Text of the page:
Nate McMillan and Trae Young
Photo: Getty Images

Here’s a multiple choice essay question. You’ve got a blossoming superstar in Trae Young who has plateaued after some early career triumphs. Young is 24, played in a conference finals two seasons ago, but he’s also got a penchant for taking too many heat-check shots which are exhilarating to watch go in, but most observers shudder when he hits inevitable cold streaks.

However, Young has been working through soreness in his right shoulder, and during a shootaround Friday, was undergoing treatment on his shoulder according to The Athletic’s Shams Charania and Sam Amick, when an argument between McMillan and Young erupted.

According to The Athletic, McMillan did not approve of Young’s stance and presented him with an ultimatum: Play off the bench or don’t show up to the arena. As a result, Young was surprisingly scratched from Atlanta’s lineup before their home contest on Friday against the Denver Nuggets.

So how would you respond?

A) Nate McMillan was right to give Trae Young an ultimatum!

B) Trae Young beefs with every coach. No big deal.

C) This is about more than just one shootaround.

D) All of the above

Correct Answer: D

McMillan needed to ease up, but he and Young have never vibed on the same frequency, and it remains to be seen if McMillan’s coaching style even fits this franchise’s needs.

McMillan chalked his dispute with Young up to a misunderstanding, but leaders in a locker room shouldn’t have the communication standards of two strangers arguing in a nightclub. In a climate where organizations hand nights off to their star players at a dizzying pace, treating one of the NBA’s most high-usage stars like a problematic diva before a low-stakes early December matchup, while he receives treatment on a shoulder injury, hints at some turmoil bubbling beneath the surface.

To paraphrase the sage words of Allen Iverson, “we’re talkin’ about shootarounds. Not a game, not a game, not a game, but a shootaround.” To his credit, Young is surprisingly durable, despite being one of the league’s bantamweight guards. In five seasons, he’s missed only 23 games.

However, this is about more than just one failure to communicate. Young and McMillan are speaking different languages. Since Atlanta’s run to the Eastern Conference finals in 2021, McMillan’s connection with Young has deteriorated to the point that the Hawks have held several team meetings to address their issues. Lloyd Pierce’s record led to his firing, but discord with Young was also at the forefront of his departure.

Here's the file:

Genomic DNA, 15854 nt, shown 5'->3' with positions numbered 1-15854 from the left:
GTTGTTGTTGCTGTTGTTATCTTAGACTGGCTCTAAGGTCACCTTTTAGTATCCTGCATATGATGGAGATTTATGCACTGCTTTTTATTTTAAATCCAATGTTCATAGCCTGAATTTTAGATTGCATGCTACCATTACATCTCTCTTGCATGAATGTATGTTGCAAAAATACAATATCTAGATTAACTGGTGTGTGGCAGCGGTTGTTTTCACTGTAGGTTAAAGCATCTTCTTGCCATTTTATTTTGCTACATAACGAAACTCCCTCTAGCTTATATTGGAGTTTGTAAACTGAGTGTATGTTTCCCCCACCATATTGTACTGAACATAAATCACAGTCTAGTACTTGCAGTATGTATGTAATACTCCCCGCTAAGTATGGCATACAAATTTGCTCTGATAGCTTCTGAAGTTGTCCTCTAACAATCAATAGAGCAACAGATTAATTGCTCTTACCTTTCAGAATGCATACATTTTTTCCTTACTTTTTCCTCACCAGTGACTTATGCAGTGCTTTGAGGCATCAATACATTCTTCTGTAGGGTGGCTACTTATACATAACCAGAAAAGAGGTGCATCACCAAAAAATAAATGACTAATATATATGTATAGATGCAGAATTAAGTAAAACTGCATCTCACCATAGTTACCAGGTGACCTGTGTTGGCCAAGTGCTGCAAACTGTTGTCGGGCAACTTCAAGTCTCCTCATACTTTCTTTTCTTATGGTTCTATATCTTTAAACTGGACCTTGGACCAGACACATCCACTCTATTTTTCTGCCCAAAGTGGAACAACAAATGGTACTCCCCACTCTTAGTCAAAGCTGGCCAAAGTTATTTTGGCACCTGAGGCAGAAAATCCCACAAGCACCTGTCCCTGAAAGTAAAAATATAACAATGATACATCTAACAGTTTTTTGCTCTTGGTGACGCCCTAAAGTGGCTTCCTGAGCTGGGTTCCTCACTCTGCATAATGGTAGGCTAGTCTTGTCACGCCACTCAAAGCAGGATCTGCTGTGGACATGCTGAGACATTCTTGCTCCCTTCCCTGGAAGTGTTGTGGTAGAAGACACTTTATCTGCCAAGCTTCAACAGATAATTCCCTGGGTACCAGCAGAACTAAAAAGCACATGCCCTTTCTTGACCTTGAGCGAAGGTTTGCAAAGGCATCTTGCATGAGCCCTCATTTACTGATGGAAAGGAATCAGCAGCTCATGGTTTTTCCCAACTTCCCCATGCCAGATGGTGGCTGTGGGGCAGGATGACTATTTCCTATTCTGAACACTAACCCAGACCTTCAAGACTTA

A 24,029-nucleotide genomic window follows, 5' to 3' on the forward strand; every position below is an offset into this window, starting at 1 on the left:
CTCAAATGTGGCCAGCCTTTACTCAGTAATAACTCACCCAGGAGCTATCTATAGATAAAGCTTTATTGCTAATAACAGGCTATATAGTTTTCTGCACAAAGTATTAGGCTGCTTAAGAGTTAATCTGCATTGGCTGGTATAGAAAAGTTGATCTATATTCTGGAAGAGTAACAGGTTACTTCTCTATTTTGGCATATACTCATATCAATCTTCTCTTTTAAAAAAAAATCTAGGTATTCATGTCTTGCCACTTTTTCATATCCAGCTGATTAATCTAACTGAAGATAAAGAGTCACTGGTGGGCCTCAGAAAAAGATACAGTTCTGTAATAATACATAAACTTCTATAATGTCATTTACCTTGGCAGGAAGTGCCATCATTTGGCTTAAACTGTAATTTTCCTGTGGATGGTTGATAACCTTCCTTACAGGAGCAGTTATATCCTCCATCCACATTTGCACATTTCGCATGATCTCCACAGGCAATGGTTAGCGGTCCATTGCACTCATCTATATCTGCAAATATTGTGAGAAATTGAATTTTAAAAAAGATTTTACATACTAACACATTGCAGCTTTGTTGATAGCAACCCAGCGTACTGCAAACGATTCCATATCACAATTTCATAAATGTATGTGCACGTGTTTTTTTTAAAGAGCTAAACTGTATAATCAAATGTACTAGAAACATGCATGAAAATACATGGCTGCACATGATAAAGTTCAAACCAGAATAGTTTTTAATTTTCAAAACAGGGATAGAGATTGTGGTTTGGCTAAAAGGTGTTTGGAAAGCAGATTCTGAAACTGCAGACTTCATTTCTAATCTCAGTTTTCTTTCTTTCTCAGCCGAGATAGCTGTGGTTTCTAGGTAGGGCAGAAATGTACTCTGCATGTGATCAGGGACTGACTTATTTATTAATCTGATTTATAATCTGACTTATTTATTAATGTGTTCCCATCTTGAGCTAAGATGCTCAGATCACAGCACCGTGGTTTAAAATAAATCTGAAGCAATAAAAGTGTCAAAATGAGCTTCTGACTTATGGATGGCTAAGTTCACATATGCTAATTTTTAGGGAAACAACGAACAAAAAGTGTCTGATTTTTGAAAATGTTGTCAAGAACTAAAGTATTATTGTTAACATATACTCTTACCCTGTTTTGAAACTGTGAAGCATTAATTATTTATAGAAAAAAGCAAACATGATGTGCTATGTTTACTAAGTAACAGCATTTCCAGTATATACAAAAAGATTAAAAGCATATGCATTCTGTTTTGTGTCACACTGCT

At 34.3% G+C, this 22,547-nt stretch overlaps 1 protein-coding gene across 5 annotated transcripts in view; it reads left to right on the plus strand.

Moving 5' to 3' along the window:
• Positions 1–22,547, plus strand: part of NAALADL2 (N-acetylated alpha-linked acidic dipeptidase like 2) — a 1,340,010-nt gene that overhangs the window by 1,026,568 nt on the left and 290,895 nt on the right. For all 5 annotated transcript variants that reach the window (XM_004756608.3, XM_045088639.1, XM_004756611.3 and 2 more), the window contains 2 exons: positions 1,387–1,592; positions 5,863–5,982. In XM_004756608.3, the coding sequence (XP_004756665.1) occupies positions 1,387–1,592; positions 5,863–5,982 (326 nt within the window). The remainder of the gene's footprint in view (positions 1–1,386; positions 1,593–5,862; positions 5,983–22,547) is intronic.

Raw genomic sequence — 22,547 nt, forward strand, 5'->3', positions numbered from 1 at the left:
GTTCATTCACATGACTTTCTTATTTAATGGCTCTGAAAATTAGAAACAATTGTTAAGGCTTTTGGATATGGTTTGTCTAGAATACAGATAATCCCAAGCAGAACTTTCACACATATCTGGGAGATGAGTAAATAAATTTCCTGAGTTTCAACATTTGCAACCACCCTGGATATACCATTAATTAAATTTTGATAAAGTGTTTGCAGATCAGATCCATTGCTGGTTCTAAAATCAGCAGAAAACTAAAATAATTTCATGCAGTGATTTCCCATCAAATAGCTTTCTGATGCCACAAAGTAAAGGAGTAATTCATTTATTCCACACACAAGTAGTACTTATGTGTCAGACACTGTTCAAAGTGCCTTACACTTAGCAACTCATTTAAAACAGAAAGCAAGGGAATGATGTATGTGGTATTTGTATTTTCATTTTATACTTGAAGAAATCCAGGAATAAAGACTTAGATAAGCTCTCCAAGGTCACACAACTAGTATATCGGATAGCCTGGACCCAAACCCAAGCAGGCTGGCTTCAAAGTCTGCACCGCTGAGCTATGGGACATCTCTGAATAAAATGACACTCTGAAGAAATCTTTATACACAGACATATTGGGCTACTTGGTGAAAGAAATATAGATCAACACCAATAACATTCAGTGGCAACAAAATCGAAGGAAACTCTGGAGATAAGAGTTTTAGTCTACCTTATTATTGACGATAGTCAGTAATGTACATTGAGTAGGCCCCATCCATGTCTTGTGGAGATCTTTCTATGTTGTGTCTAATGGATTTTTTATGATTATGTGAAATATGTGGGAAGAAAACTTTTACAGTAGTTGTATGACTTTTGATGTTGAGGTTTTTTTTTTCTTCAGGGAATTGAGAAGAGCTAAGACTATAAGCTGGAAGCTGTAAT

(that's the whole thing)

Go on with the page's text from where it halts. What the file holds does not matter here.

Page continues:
McMillan and Young’s tenuous relationship wouldn’t be as much of a concern if the Hawks were producing wins at the pace expected of them. Their 13-10 record to start the season is strikingly similar to Atlanta’s sluggish 12-11 record through its first 23 games in 2021. To McMillan’s credit, the shorthanded Hawks are still fourth in the East and beat Denver on Friday, 117-109. However, Atlanta is also three games out of the Play-In Tournament, and the team’s ceiling has more leaks in it than when team president Travis Schlenk constructed his Dejounte Murray-Trae Young backcourt atrium.

The white-hot offense that torched opposing defenses and led the league in points per 100 possessions last season is no more. The Young-Murray Hawks have improved from the 26th-worst defense to the top-10, but at the expense of their halfcourt offense, which is now a bottom-10 unit. McMillan’s offense ranks last in 3-pointers made, is ranked 22nd in effective field-goal percentage, which weighs 3-pointers more heavily and they’re missing the je ne sais quoi that made them an All-League Pass team.

Atlanta’s Kevin Huerter trade illustrates how the Hawks front office and their coaching staff have mismanaged their roster. Soon after the offseason of Dejounte Murray, Atlanta shipped Huerter, 24, to Sacramento in exchange for 33-year-old Justin Holiday, 29-year-old Mo Harkless and a 2024 first-round pick. The Hawks envisioned Huerter evolving into Klay Thompson Lite, playing off of Young, but more importantly they seemed to be taking a chance on Sacramento stumbling so they could inherit a lottery pick.

Instead, Huerter has reached new heights playing in Sacramento’s more decentralized offensive system that ranks second in the NBA in assists and more closely resembles Golden State’s than Atlanta’s Trae Young central attack.